wasting money

Distinguishing Between Price and Value

If a book costs $50, is that good value?

Your first response might be “no way!” It seems like a lot of money for a bunch of pages bound together.

If a book costs $2, is that good value?

“Hell, yeah!” That’s a bargain-basement price.

The problem is, the price of those books doesn’t necessarily bear any relation to the value which the books have to you. A textbook packed with useful information for college might be well worth $50. On the other hand, a trashy, badly-written novel might not be worth even $2 – especially when you factor in the time cost of reading it.

“Cheap” Doesn’t Mean “Good Value”

Most of us find it hard to resist a bargain. Maybe we’ve got a coupon for a particular store, or we see something marked down to a great price. Of course, advertisers and marketers know just how to push our buttons too.

But just because something’s cheap doesn’t mean that it’s good value.

Perhaps it’s a shoddy product. You could pick up some cheap garden tools, but they might work badly and need replacing after a month – in the long term, you’d be better to invest in some quality tools which last for decades.

Perhaps it’s a perfectly good product at a very decent price, but it’s just not right for you. Sure, that sweater might be amazingly cheap, but if it’s not a color and style that you like, you’re just not going to wear it.

Be very wary of bargains, coupons and money-off deals. Marketers aren’t acting out of altruism – they’re trying to part you from your cash.

“Expensive” Doesn’t Mean “Bad Value”

Conversely, sometimes it’s worth spending more money than you might initially feel comfortable with.

Let’s say you’re setting up a new business. Paying $200 for an hour of consulting might sound like a massive expense – except, if that $200 results in $1000 of extra sales within your first month, it’s looking like a much better value proposition.

Try to look beyond the price of something to assess the value of a particular product, service or event. Maybe those conferences won’t come cheap – but the networking and learning you do there will be worth much more than the ticket price. Perhaps you’re investing quite a bit of cash in training materials – but once you’ve worked through these, you’ll be in a great position to raise your rates.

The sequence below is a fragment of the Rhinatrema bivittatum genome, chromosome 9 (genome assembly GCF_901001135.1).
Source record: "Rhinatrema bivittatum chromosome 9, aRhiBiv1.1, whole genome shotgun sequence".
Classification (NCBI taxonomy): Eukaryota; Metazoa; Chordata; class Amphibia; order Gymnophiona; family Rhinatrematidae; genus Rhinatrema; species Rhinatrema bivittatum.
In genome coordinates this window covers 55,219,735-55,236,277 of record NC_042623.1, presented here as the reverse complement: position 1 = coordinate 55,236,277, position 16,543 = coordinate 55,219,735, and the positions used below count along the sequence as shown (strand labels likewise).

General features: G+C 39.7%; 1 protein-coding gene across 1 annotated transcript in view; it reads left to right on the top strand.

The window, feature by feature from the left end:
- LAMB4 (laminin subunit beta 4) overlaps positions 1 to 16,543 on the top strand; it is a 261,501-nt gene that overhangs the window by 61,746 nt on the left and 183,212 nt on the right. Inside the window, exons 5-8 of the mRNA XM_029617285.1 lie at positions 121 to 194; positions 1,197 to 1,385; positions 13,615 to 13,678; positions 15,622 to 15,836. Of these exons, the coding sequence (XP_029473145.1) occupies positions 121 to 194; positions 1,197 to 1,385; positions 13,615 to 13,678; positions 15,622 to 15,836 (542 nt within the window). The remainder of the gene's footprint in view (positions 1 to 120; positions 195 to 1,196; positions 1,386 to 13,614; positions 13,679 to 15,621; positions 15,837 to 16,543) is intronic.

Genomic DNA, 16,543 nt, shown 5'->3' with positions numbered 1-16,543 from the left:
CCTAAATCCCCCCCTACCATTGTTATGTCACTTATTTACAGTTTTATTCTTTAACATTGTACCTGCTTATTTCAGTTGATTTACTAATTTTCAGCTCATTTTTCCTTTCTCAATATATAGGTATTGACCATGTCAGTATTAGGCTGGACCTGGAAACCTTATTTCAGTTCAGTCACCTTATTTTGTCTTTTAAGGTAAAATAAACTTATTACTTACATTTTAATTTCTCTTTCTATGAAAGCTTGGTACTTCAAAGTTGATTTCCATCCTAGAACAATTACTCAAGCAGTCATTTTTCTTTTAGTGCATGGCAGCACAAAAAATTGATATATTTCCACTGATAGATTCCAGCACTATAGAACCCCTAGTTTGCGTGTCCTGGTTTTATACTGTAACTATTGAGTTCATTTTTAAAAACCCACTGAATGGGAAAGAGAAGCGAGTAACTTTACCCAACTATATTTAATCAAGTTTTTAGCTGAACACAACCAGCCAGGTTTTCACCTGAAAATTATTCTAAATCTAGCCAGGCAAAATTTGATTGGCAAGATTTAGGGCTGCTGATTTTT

Value Isn’t the Same For Everyone

We often think that items and services have a particular market value, set by invisible yet powerful forces. Of course, this is the case to some extent, particularly with popular goods like groceries.

On a day-to-day level, though, in your personal life, this sort of “value” isn’t really too relevant. What matters is being clear about what you consider valuable.

Perhaps the easiest example is the price of a ticket to a big soccer game. You might be willing to pay hundreds of dollars to see your favorite team play – but your mate Bob, who hates soccer, wouldn’t pay a penny.

Any time you’re weighing up a purchasing decision (or secretly judging a friend’s choices), bear in mind that your “value” isn’t the same as everybody else’s.

The price might be high, low or somewhere in between. What matters is whether or not that particular product or service is going to be valuable to you.

To test for value, ask yourself:

  • Will this help me to make more money – perhaps by saving me time or teaching me new skills?
  • Will this enhance my life?
  • In a year’s time, would I be more likely to regret buying this or regret not buying it?

Yes, it’s always going to be a subjective judgment, and sometimes you’ll get it wrong. But by recognizing that there’s a difference between the fixed price and the value that you’ll derive, you give yourself a much higher chance of getting it right.

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